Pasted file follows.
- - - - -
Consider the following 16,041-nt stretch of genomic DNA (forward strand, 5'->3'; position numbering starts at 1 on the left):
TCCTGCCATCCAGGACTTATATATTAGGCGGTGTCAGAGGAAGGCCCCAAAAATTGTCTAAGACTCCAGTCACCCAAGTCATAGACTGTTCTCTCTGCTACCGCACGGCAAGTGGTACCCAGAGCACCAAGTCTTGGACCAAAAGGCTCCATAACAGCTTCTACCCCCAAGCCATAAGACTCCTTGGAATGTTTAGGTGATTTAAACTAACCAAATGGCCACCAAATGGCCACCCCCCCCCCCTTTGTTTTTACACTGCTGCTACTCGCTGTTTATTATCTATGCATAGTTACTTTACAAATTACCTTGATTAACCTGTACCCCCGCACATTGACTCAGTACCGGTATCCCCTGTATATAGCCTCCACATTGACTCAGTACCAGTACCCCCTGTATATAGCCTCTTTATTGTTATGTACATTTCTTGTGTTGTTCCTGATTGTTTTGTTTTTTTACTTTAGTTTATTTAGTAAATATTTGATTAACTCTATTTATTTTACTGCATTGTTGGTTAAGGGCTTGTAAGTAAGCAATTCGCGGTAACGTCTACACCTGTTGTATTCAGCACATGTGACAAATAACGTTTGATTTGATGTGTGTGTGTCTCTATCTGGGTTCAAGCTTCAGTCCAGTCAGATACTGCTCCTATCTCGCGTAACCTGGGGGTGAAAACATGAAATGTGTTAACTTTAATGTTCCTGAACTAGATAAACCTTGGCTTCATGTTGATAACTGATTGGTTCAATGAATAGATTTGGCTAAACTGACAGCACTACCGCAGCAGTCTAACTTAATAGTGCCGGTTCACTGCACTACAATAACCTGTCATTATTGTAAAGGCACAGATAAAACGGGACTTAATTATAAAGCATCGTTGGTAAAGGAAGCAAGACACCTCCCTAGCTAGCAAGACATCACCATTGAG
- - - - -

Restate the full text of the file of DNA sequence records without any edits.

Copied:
Consider the following 16,041-nt stretch of genomic DNA (forward strand, 5'->3'; position numbering starts at 1 on the left):
TCCTGCCATCCAGGACTTATATATTAGGCGGTGTCAGAGGAAGGCCCCAAAAATTGTCTAAGACTCCAGTCACCCAAGTCATAGACTGTTCTCTCTGCTACCGCACGGCAAGTGGTACCCAGAGCACCAAGTCTTGGACCAAAAGGCTCCATAACAGCTTCTACCCCCAAGCCATAAGACTCCTTGGAATGTTTAGGTGATTTAAACTAACCAAATGGCCACCAAATGGCCACCCCCCCCCCCTTTGTTTTTACACTGCTGCTACTCGCTGTTTATTATCTATGCATAGTTACTTTACAAATTACCTTGATTAACCTGTACCCCCGCACATTGACTCAGTACCGGTATCCCCTGTATATAGCCTCCACATTGACTCAGTACCAGTACCCCCTGTATATAGCCTCTTTATTGTTATGTACATTTCTTGTGTTGTTCCTGATTGTTTTGTTTTTTTACTTTAGTTTATTTAGTAAATATTTGATTAACTCTATTTATTTTACTGCATTGTTGGTTAAGGGCTTGTAAGTAAGCAATTCGCGGTAACGTCTACACCTGTTGTATTCAGCACATGTGACAAATAACGTTTGATTTGATGTGTGTGTGTCTCTATCTGGGTTCAAGCTTCAGTCCAGTCAGATACTGCTCCTATCTCGCGTAACCTGGGGGTGAAAACATGAAATGTGTTAACTTTAATGTTCCTGAACTAGATAAACCTTGGCTTCATGTTGATAACTGATTGGTTCAATGAATAGATTTGGCTAAACTGACAGCACTACCGCAGCAGTCTAACTTAATAGTGCCGGTTCACTGCACTACAATAACCTGTCATTATTGTAAAGGCACAGATAAAACGGGACTTAATTATAAAGCATCGTTGGTAAAGGAAGCAAGACACCTCCCTAGCTAGCAAGACATCACCATTGAG